Retro Edition


What’s your call?

4♠ 4NT
5♣ 5 5 5♠ 5NT
6♣ 6 6 6♠ 6NT
7♣ 7 7 7♠ 7NT
Dbl Pass
Click to reveal awards
August Boehm, Larry Cohen, Mel Colchamiro, The Coopers, Allan Falk, The Gordons, The Joyces, Betty Ann Kennedy, Mike Lawrence, Jeff Meckstroth, Jill Meyers, Barry Rigal, Steve Robinson, Kerri Sanborn, Don Stack, The Sutherlins, Karen Walker, Steve Weinstein, Bridge Buff
Pass the Rolaids, please
The 4♠ bidders are relieved they’re playing matchpoints.

“Isn’t 4 a transfer to 4♠?” asks Robinson, leading the plurality of experts undeterred in overcalling a four-card suit at the four level. “Partner figures to be short in hearts and should have some spades, so how bad can 4♠ be? This way, I don’t have to worry about partner bidding 5♥♦/span>. I just hope partner’s spades are higher than East’s or that he has an outside source of tricks.”

“A double of 4 is takeout,” reasons Lawrence. “That is given. If you double, you are even money to hear partner bid 5. If you choose to bid, your only sane call is 4♠, and the sanity of that bid is not clear. If you do not catch four spades in dummy, you will be okay, maybe. But then, maybe not. East, remember, probably has one or no hearts and if you need heart ruffs in dummy, East will be waiting with overruffs. Any problem that gives you ulcers is good. This one gives you ulcers. I guess 4♠ and am grateful it is matchpoints.”

“Wow!” exclaims Cohen. “I never thought I’d overcall with a four-card suit on the four level. This is taking ‘4 by the opponents is a transfer to 4♠’ to a new extreme.”

“4♠,” agree the Sutherlins. “Four over four, we have only four of our suit and we have four of theirs … bridge guesses can be very exciting!”

Even Kennedy is bidding her four-card spade suit. “I need length in spades and, hopefully, the ♣A in dummy to make this,” she says.

Six panelists choose an uncomfortable double — and they’re relieved, indeed, to be playing matchpoints. “I realize that a 5 response will make me sorry I’d ever been born,” projects Rigal. “But when they open 4 and I have this hand, I suspect we are already behind the eight-ball. Could passing out 4 be right? Yes, but I don’t think it rates to be cold, and if minus 420 is our smallest minus, I’ll apologize to partner later.”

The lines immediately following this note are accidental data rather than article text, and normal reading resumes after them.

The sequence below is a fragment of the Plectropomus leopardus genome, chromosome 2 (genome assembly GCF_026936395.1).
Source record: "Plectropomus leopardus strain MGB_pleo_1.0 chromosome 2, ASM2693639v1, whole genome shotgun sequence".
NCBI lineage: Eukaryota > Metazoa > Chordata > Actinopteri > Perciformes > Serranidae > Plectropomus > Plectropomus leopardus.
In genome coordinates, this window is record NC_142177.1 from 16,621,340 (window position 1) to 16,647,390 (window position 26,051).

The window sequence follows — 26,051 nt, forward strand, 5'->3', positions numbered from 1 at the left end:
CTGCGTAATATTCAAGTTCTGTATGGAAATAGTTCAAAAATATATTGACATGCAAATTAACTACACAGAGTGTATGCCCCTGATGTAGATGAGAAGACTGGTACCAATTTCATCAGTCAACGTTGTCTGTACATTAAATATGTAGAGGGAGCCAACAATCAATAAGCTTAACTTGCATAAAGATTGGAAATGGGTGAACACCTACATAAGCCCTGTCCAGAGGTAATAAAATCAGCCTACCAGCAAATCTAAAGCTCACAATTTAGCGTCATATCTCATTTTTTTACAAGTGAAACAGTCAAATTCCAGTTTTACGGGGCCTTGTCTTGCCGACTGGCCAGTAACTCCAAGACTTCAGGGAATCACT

The Coopers assert, “Pass would be cowardly.” Their expectation is that if partner is broke, he will pass.

Meckstroth skirts his own lack of diamond support by saying, “If pard bids 5, he should have long enough diamonds that we might be okay.”

“I just can’t pass,” says Meyers as she, too, doubles. “If partner bids 5, I sure hope she has seven of them … or at least six good ones. She shouldn’t be bidding 5 otherwise.”

Weinstein says that 4♠ is tempting, “but double has a bigger target. Unless partner has good spade spots, my heart losers are getting overruffed. Double loses only when partner has six diamonds or when partner has 3=2=5=3 and pulls to 5.”

Stack sees the many good things that could happen when he doubles. “We might make 4♠ or beat 4 or
partner might bid 4NT for the minors. Some bad things may happen, such as our opponents making 4 or our side going for a large number in 5. Overall, however, I believe the good outweighs the bad.”

Finally, there’s a quintet of sane passers.

“There are a number of bad things that could happen if I double,” says Sanborn, countering Stack, “so I’m looking for the plus score. Overcalling 4♠ will have its supporters, but isn’t that a little bit kamikaze?”

“Boy, are we glad this is matchpoints!” say the Gordons. “It certainly could be right to bid, but we will take the plus score and hope others are under as much pressure.”

“4♠ could easily win, but unless North has long, strong spades, heart overruffs may spell doom,” argues Boehm. “If North is all diamonds, silence rates to be golden.”